FIELD OF THE INVENTION
- BACKGROUND OF THE INVENTION
The present invention is generally related to networks such as cellular communications networks. More specifically, the present invention includes a PIN validation method and apparatus that simplifies PIN use and increases network security.
The use of personal identification numbers, or PINs, is a standard method for validating users in many environments. This is especially apparent to users of automated teller machines (ATMs) where PIN validation has been used with great success for a number of years. This success is attributable to several features of these networks. One of these features is the fact that most ATM users perform ATM transactions on a daily or less frequent basis. This avoids the type of frustration that might occur if ATM users had to enter their PIN codes with greater frequency.
The success of PIN validation in ATM networks is also attributable to the fact that ATM networks take great care to encrypt all of their communications. This means that PINs are never transmitted “in the clear” and greatly reduces the chances that PINs will be compromised or stolen during transmission.
The factors that contribute to the success of PIN validation in ATM networks are not present in all network types. Consider, for example, the case of cellular networks. A typical cell phone user may place many calls each day. For these users, repeatedly entering their PIN codes may become quite tiresome. More serious, however, is the fact that many cellular networks provide little or no data encryption. This means that PINs may be transmitted in the clear where they are subject to compromise. The problem of PIN compromise is exacerbated by the frequency of PIN validation in cellular networks. Each validation provides a new chance for a PIN to be stolen.
Based on the foregoing, it's easy to appreciate that there are disadvantages associated with PIN validation in cellular networks. Unfortunately, experience has shown that alternatives to PIN validation tend to have their own disadvantages. This is illustrated by the use of authentication. Authentication relies on cryptographic keys that are kept secret and known only to the handset and the service provider. These keys are used to calculate responses to challenges that are issued in conjunction with registration, call origination, call termination, or feature requests. Challenges may be issued by either the handset or network to validate the identity of the other.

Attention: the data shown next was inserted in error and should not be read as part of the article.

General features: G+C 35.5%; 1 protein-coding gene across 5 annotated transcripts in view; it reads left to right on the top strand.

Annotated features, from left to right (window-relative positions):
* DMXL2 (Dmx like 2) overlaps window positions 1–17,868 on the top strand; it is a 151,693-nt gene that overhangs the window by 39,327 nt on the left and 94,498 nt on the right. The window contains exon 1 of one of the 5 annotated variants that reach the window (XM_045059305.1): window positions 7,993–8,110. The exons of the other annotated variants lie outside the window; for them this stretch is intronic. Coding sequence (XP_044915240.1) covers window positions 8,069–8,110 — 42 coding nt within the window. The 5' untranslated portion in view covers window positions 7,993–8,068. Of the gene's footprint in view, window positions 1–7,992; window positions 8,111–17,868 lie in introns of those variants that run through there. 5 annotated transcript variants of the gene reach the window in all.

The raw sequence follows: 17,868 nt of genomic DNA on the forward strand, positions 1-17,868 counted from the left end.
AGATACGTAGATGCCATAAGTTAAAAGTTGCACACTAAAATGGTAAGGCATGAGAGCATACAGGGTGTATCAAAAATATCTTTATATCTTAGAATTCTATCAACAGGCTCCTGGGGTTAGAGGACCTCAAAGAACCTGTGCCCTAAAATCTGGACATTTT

When used in cellular networks, authentication can be a highly effective method for improving network security. Unfortunately, the use of authentication requires new handset technology. This means that existing handsets must be replaced or upgraded. Furthermore, a significant fraction of handsets must be replaced or upgraded in order for authentication to be effective. For this reason, authentication may be too expensive for many cellular networks.
RF fingerprinting is another method designed to improve security in cellular networks. Networks that use RF fingerprinting track the radio frequency characteristics that are unique to each handset. This allows these networks to detect when a handset has been cloned or fraudulently copied. Like authentication, RF fingerprinting tends to be expensive to implement. RF fingerprinting also requires cooperation between roaming partners to reach peak effectiveness.
Profiling is another method designed to improve security in cellular networks. Profiling systems process call detail records (CDRs) in near real-time to identify potentially fraudulent activities and present them to a fraud analyst for verification and resolution. Profiling is a people-intensive approach, sometimes requiring service provider personnel from multiple departments to respond to fraud.
Another disadvantage of profiling is that it operates after fraud has already occurred and does not prevent fraud recurrence. It's also very customer intrusive. In most cases, the customer must be contacted by a customer representative in order for action to be implemented.
Still another method for reducing the occurrence of fraud is the use of Roamer Verification with Reinstatement (RVR). RVR allows a roaming subscriber to receive service in a visited system. As a subscriber roams outside of their home service area they are normally prevented from receiving service. To enable roaming service, they are required to contact their home service provider to verify their identity. The home carrier then contacts the roaming service provider to reinstate service for the subscriber.